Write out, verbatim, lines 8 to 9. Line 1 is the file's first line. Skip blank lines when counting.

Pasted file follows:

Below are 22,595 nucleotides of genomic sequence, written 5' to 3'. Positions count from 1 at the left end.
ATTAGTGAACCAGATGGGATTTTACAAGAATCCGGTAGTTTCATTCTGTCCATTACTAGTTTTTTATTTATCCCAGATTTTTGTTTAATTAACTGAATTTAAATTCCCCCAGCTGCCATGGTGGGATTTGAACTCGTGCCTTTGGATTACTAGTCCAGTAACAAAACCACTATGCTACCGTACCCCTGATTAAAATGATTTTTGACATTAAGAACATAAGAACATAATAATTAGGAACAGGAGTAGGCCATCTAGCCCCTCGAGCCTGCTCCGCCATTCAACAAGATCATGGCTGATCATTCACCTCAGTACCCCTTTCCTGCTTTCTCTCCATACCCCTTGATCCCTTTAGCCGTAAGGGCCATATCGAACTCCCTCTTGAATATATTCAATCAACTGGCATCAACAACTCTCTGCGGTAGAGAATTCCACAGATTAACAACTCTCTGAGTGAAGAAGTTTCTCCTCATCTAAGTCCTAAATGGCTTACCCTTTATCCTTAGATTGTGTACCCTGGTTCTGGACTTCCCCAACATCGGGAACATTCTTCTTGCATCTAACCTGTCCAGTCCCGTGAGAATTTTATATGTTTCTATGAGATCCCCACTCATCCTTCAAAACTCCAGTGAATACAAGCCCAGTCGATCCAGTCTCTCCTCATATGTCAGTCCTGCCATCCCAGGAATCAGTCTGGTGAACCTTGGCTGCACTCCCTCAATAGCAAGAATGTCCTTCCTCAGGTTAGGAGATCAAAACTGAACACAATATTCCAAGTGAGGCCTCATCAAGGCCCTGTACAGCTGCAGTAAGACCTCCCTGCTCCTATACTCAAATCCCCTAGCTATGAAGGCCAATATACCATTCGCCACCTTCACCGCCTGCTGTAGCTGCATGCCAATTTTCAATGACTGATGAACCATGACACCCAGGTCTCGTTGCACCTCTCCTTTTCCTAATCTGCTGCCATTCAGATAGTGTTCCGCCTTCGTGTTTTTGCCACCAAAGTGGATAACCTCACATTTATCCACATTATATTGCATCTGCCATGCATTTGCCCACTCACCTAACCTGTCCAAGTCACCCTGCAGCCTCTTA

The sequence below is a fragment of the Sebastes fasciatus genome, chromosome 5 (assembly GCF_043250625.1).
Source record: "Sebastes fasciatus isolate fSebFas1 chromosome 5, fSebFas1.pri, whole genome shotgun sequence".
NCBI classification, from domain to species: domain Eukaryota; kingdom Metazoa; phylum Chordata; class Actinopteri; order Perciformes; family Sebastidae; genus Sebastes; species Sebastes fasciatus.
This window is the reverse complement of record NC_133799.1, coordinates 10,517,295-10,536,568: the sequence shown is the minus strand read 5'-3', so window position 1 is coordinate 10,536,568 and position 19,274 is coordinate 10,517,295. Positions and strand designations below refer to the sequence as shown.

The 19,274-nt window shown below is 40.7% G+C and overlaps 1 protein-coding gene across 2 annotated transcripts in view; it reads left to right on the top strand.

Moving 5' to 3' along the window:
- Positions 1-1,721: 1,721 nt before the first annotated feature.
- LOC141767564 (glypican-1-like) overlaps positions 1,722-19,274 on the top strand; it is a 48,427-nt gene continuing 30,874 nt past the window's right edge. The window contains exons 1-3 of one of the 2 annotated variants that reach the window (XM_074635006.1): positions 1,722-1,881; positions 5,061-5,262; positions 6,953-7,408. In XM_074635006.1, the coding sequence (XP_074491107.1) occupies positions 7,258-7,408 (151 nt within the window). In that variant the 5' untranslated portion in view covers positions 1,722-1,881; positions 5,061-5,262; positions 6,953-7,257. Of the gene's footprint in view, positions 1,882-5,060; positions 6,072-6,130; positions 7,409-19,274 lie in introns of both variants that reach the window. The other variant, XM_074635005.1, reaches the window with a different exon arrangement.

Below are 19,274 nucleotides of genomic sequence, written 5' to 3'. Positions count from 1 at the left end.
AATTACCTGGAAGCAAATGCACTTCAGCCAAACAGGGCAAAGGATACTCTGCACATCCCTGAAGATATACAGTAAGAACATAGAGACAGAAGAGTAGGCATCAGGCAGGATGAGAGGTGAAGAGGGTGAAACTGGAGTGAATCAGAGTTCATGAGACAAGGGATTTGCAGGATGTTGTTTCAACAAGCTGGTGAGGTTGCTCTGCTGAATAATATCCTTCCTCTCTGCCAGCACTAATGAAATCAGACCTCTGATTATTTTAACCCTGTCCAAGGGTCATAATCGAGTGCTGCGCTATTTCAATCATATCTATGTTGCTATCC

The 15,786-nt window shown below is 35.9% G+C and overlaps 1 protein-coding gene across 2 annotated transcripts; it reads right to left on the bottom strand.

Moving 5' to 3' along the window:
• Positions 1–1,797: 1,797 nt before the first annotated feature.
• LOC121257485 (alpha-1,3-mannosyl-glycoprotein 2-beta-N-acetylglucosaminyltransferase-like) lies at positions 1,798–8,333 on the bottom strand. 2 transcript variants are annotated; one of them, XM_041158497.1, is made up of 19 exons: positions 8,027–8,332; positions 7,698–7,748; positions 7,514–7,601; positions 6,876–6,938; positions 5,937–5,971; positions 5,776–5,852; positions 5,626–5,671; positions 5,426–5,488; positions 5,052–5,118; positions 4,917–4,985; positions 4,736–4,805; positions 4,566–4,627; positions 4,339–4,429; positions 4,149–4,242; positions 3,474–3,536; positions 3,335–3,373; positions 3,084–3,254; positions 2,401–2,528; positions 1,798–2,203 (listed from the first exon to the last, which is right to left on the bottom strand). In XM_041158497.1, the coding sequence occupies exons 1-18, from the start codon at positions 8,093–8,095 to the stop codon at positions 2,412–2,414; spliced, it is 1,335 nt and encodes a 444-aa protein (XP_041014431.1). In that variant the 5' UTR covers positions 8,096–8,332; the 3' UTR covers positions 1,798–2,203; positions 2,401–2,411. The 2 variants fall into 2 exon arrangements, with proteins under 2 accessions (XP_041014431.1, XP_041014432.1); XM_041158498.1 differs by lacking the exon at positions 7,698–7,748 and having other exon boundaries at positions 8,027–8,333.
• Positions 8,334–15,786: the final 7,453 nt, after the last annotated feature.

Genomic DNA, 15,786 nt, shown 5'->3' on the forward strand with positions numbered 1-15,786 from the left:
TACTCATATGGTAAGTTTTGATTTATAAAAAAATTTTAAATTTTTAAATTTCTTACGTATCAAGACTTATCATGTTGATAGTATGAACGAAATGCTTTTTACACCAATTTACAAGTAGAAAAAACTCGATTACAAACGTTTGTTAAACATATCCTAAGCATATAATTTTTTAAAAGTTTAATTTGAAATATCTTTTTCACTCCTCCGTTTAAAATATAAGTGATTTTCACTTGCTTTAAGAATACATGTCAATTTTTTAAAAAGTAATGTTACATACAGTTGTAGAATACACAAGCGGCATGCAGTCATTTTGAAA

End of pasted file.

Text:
Moving 5' to 3' along the window:
- Positions 1-1,721: 1,721 nt before the first annotated feature.